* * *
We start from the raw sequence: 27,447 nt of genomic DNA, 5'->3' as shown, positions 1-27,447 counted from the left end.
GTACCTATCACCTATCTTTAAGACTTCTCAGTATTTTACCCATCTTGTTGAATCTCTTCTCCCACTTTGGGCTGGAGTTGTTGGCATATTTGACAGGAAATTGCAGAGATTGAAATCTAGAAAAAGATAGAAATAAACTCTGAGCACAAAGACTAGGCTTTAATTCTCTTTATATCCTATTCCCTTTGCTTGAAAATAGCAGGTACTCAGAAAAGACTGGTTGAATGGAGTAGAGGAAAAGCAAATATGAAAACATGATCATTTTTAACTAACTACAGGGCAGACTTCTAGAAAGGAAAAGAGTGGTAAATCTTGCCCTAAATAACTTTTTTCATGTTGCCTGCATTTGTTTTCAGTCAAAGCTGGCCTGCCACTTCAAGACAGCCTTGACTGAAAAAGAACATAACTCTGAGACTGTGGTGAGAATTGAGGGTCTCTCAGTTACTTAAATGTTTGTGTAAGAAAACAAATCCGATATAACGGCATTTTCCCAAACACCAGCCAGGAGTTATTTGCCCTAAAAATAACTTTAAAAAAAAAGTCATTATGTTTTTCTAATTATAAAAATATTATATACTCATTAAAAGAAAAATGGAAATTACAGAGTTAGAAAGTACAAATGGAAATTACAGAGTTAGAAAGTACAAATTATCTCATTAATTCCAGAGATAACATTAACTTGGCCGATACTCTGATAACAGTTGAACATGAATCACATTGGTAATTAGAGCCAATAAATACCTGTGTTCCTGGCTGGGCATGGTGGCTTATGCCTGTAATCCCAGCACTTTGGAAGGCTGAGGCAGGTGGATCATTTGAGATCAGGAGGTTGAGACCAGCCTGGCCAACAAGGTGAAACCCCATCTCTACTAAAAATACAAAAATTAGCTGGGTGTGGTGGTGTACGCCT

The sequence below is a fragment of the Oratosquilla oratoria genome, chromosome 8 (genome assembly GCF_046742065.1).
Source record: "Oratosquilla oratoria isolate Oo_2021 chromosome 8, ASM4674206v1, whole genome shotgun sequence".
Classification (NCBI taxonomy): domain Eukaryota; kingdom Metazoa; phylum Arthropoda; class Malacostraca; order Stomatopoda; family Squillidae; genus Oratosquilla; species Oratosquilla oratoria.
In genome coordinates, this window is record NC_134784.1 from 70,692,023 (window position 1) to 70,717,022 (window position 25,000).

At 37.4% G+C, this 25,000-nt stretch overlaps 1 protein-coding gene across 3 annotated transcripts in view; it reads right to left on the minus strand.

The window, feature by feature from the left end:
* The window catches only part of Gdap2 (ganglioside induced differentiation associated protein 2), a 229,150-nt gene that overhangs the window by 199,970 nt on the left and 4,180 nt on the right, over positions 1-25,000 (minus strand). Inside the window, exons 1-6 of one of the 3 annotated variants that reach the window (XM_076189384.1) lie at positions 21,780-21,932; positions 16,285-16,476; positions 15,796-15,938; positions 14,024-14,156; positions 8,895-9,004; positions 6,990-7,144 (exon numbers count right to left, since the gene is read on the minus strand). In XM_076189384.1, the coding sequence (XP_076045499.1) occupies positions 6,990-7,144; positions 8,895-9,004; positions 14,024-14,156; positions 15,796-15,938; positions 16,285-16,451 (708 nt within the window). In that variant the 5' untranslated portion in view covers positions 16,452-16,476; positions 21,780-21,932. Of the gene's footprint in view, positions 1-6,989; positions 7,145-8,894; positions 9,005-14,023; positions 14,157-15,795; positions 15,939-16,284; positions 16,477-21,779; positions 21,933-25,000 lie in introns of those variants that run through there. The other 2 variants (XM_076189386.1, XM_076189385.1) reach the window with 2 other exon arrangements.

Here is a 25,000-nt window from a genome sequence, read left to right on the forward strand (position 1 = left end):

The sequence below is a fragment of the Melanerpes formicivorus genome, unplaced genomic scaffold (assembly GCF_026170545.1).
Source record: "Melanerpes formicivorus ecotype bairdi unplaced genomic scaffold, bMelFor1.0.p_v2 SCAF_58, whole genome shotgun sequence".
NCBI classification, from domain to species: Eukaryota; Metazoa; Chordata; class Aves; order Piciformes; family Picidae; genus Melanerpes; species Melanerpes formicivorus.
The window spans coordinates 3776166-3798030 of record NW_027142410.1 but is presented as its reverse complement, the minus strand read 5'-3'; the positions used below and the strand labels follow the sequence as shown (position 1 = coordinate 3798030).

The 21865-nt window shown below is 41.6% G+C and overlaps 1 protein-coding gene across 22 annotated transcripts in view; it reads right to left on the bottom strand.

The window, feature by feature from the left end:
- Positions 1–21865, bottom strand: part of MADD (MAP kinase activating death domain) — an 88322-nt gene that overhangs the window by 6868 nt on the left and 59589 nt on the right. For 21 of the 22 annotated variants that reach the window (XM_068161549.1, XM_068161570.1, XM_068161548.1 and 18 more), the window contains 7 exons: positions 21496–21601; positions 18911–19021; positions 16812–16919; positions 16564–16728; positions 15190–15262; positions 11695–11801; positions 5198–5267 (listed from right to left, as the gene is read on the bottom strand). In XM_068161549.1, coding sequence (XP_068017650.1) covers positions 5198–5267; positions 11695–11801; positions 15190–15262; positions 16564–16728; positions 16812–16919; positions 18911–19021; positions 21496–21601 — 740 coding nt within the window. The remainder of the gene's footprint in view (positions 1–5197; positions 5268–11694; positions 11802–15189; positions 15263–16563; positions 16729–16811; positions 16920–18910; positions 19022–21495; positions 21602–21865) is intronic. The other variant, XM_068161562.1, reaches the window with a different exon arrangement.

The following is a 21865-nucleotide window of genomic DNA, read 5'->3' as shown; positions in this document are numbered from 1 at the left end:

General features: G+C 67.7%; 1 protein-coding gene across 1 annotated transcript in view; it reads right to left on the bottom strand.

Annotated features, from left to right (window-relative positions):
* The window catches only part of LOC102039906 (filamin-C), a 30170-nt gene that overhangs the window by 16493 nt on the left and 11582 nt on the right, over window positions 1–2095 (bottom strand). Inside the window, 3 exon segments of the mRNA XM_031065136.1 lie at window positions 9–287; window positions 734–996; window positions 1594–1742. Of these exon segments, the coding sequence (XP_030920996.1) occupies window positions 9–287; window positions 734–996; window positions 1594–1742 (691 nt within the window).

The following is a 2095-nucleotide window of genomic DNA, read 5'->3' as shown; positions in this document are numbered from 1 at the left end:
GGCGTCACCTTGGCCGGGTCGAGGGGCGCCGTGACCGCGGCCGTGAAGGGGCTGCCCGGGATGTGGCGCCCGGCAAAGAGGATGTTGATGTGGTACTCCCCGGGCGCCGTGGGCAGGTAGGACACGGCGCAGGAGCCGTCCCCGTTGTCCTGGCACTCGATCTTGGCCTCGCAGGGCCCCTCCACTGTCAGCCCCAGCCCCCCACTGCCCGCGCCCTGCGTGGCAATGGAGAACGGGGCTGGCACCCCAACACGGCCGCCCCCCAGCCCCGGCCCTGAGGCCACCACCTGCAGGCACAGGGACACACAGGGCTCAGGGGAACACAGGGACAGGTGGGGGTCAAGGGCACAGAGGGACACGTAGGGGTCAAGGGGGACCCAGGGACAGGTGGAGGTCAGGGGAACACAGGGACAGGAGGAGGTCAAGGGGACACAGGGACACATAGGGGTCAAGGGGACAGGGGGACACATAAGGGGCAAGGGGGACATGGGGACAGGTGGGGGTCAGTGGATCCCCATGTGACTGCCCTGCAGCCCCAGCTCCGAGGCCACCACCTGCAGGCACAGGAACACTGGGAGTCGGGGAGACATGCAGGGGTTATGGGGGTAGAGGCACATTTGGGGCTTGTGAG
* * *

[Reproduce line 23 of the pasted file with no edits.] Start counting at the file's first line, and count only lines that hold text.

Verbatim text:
GGCGTCACCTTGGCCGGGTCGAGGGGCGCCGTGACCGCGGCCGTGAAGGGGCTGCCCGGGATGTGGCGCCCGGCAAAGAGGATGTTGATGTGGTACTCCCCGGGCGCCGTGGGCAGGTAGGACACGGCGCAGGAGCCGTCCCCGTTGTCCTGGCACTCGATCTTGGCCTCGCAGGGCCCCTCCACTGTCAGCCCCAGCCCCCCACTGCCCGCGCCCTGCGTGGCAATGGAGAACGGGGCTGGCACCCCAACACGGCCGCCCCCCAGCCCCGGCCCTGAGGCCACCACCTGCAGGCACAGGGACACACAGGGCTCAGGGGAACACAGGGACAGGTGGGGGTCAAGGGCACAGAGGGACACGTAGGGGTCAAGGGGGACCCAGGGACAGGTGGAGGTCAGGGGAACACAGGGACAGGAGGAGGTCAAGGGGACACAGGGACACATAGGGGTCAAGGGGACAGGGGGACACATAAGGGGCAAGGGGGACATGGGGACAGGTGGGGGTCAGTGGATCCCCATGTGACTGCCCTGCAGCCCCAGCTCCGAGGCCACCACCTGCAGGCACAGGAACACTGGGAGTCGGGGAGACATGCAGGGGTTATGGGGGTAGAGGCACATTTGGGGCTTGTGAG